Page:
As we discussed earlier, time equals money for many Americans, so it’s important to make sure that your email is concise (giving a lot of information clearly and in a few words) and fulfills the purpose of your email. This is where knowing your purpose becomes very important. When you have a clear understanding of your purpose, you won’t be tempted to go off subject while writing an email.
Talking about many different subjects in one email can confuse a reader, and it can cause you to make more mistakes with grammar and structure.
Be sure to leave out information that isn’t important or isn’t related to the purpose of your email and try not to use too many filler words (Here is a great infographic that gives a list of common English filler words). This will make your email shorter and pleasant for your reader.
Note: If the purpose of your email is regarding a subject that requires a longer discussion, it may be best to communicate what you have to say differently. Sometimes, it’s better to switch to a professional email that requests a meeting rather than sending a long email.
This past weekend, one of our employees was involved in an altercation with a customer, and I would like to sit down and discuss what happened when you have time this week.
Please let me know when you have a moment.
Now you’re learning the way to write a work-related email in a nice, straightforward style. But we’re not done yet! Read on for two more great tips!
4. Use a Closing Line
At the end of every professional email, it’s important to set up whatever action you want to happen next and conclude the email with a clear ending sentence.
It’s a great way to let the reader know that the email is finished, and it’s an opportunity to reinforce information that you wanted to give the reader. You can also use the sentence as an opportunity to generate a positive working relationship.
For example: I look forward to our meeting next week, and have a good weekend.
This is a sentence that clearly closes an email, confirms a meeting that will happen next week, and sends well wishes for a good weekend.
Another example: Please review the document and let me know what you think.
This closing line summarizes the content of the email, which was a request to review a document and requires action from the recipient.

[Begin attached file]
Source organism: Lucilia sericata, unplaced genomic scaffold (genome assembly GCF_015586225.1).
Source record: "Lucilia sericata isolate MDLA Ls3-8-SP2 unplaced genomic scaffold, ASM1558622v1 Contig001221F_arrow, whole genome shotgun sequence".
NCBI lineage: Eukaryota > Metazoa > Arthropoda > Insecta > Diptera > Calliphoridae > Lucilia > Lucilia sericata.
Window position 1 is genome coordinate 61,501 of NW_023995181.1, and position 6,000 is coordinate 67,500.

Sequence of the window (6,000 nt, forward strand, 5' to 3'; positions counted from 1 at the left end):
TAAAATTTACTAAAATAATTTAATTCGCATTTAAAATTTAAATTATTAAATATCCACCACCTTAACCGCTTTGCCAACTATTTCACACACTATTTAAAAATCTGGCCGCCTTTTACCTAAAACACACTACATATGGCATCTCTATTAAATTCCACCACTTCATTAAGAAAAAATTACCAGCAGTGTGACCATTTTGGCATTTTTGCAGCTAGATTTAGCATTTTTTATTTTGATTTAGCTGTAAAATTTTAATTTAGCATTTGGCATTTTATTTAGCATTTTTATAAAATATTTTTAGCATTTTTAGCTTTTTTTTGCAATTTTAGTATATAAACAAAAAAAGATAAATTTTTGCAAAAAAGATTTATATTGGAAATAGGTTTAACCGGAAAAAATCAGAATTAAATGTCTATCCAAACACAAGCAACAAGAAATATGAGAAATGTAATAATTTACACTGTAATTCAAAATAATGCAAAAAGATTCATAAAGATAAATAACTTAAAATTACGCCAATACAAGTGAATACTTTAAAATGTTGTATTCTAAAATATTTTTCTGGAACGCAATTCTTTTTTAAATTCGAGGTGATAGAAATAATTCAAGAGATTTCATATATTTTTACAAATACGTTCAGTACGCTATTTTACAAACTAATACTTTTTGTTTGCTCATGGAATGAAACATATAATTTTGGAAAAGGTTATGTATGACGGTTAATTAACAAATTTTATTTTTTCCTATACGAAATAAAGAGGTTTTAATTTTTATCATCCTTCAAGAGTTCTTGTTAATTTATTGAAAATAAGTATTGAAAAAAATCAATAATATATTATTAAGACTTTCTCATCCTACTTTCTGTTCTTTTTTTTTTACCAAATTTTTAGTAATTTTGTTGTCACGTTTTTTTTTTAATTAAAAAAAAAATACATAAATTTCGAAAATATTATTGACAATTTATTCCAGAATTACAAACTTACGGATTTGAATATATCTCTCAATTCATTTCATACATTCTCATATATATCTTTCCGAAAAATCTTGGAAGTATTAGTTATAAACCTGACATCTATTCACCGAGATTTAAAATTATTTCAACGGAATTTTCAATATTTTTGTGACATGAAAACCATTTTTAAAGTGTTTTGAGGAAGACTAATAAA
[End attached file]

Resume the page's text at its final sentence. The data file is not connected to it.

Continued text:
Last example: Thank you for your consideration. I hope we may do business at a future date.
Sometimes potential clients aren’t ready to conduct business with you at the moment. This closing is a good way to thank someone for their time, and leave the door open for a future correspondence.
5. Proofread the Email
Anytime you intend to send an email, be sure to proofread it. Check for errors in spelling and grammar. Also take a moment to be sure you’ve included all the necessary information needed to fulfill the purpose of the email.
Fortunately, we live in the computer age where there are many tools out there that can help you correct common errors and mistakes (see below), but don’t rely only on computer programs to correct all of your errors. These programs can sometimes make you sound like a robot and less personable. (If you are personable, you have a pleasant appearance and manner.)
If the email is very important, it may be good to ask a coworker you trust to read over the email before you send it, just to be sure that everything is correct. You hopefully won’t have to re-read over things too much, as your email should be concise, short, and to the point. But it’s always good to take a little time to make sure everything is correct before sending.
Lastly, be sure you’ve attached the appropriate files or images to the email, and always confirm that any requests you made in the email are clear and easy to understand.
Web tools for correcting grammar and typos:
Final Thoughts on How to Write a Professional Email
You know who else struggles with how to write a professional email? Many of your co-workers, and possibly your boss! This is a common problem faced by many workers, but it is a challenge that can be overcome. Learn these skills, and you will really shine among your peers!